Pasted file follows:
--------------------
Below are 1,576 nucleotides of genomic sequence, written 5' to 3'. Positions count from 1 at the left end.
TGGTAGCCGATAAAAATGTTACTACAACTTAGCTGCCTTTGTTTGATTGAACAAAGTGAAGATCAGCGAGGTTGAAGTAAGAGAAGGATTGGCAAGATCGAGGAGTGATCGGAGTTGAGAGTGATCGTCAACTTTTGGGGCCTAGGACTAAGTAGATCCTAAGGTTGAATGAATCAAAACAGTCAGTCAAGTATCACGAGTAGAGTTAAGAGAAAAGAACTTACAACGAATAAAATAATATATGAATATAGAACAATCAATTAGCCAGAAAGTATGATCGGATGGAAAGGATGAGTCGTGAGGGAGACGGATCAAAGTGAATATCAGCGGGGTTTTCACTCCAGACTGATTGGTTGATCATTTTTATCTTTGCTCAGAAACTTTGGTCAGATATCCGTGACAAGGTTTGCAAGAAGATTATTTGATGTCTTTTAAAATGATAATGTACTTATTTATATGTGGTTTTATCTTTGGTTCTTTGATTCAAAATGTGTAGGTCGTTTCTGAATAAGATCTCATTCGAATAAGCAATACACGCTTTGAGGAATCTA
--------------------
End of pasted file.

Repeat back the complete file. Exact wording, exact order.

Below are 1,576 nucleotides of genomic sequence, written 5' to 3'. Positions count from 1 at the left end.
TGGTAGCCGATAAAAATGTTACTACAACTTAGCTGCCTTTGTTTGATTGAACAAAGTGAAGATCAGCGAGGTTGAAGTAAGAGAAGGATTGGCAAGATCGAGGAGTGATCGGAGTTGAGAGTGATCGTCAACTTTTGGGGCCTAGGACTAAGTAGATCCTAAGGTTGAATGAATCAAAACAGTCAGTCAAGTATCACGAGTAGAGTTAAGAGAAAAGAACTTACAACGAATAAAATAATATATGAATATAGAACAATCAATTAGCCAGAAAGTATGATCGGATGGAAAGGATGAGTCGTGAGGGAGACGGATCAAAGTGAATATCAGCGGGGTTTTCACTCCAGACTGATTGGTTGATCATTTTTATCTTTGCTCAGAAACTTTGGTCAGATATCCGTGACAAGGTTTGCAAGAAGATTATTTGATGTCTTTTAAAATGATAATGTACTTATTTATATGTGGTTTTATCTTTGGTTCTTTGATTCAAAATGTGTAGGTCGTTTCTGAATAAGATCTCATTCGAATAAGCAATACACGCTTTGAGGAATCTA